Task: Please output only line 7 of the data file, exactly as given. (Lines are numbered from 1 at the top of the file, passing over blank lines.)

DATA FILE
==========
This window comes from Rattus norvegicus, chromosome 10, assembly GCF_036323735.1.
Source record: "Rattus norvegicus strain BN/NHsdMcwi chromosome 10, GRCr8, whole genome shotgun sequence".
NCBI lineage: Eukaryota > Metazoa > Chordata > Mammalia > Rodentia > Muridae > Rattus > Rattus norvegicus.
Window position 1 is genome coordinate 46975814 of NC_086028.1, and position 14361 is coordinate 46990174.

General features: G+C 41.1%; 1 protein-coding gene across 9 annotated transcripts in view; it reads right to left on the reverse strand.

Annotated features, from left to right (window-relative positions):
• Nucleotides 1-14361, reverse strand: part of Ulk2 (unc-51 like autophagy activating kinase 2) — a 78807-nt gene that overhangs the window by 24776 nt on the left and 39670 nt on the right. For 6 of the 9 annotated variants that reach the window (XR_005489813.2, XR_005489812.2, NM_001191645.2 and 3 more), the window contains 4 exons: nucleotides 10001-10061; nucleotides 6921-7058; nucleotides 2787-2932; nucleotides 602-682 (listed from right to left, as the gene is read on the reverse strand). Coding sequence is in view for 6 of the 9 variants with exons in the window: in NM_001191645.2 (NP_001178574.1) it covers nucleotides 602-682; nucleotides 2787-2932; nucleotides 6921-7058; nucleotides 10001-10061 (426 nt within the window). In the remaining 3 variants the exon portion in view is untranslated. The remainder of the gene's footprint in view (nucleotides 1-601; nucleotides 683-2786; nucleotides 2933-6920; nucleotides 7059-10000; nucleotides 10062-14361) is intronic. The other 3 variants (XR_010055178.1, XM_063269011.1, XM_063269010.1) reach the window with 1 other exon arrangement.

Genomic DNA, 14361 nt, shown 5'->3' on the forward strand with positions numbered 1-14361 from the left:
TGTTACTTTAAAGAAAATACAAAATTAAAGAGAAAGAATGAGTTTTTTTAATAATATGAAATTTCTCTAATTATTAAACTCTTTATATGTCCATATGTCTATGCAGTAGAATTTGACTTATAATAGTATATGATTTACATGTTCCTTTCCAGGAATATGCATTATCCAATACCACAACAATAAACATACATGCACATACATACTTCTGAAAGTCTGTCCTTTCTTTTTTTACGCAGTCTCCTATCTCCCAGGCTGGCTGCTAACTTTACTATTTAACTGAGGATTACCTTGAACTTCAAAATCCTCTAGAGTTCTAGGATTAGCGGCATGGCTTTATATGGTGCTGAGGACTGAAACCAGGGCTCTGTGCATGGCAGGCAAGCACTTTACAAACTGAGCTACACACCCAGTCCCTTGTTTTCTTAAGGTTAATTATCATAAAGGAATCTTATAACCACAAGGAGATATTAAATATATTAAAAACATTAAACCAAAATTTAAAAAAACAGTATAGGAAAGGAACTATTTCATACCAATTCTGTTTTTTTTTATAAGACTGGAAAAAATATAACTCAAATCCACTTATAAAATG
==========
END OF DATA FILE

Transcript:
• Nucleotides 1-14361, reverse strand: part of Ulk2 (unc-51 like autophagy activating kinase 2) — a 78807-nt gene that overhangs the window by 24776 nt on the left and 39670 nt on the right. For 6 of the 9 annotated variants that reach the window (XR_005489813.2, XR_005489812.2, NM_001191645.2 and 3 more), the window contains 4 exons: nucleotides 10001-10061; nucleotides 6921-7058; nucleotides 2787-2932; nucleotides 602-682 (listed from right to left, as the gene is read on the reverse strand). Coding sequence is in view for 6 of the 9 variants with exons in the window: in NM_001191645.2 (NP_001178574.1) it covers nucleotides 602-682; nucleotides 2787-2932; nucleotides 6921-7058; nucleotides 10001-10061 (426 nt within the window). In the remaining 3 variants the exon portion in view is untranslated. The remainder of the gene's footprint in view (nucleotides 1-601; nucleotides 683-2786; nucleotides 2933-6920; nucleotides 7059-10000; nucleotides 10062-14361) is intronic. The other 3 variants (XR_010055178.1, XM_063269011.1, XM_063269010.1) reach the window with 1 other exon arrangement.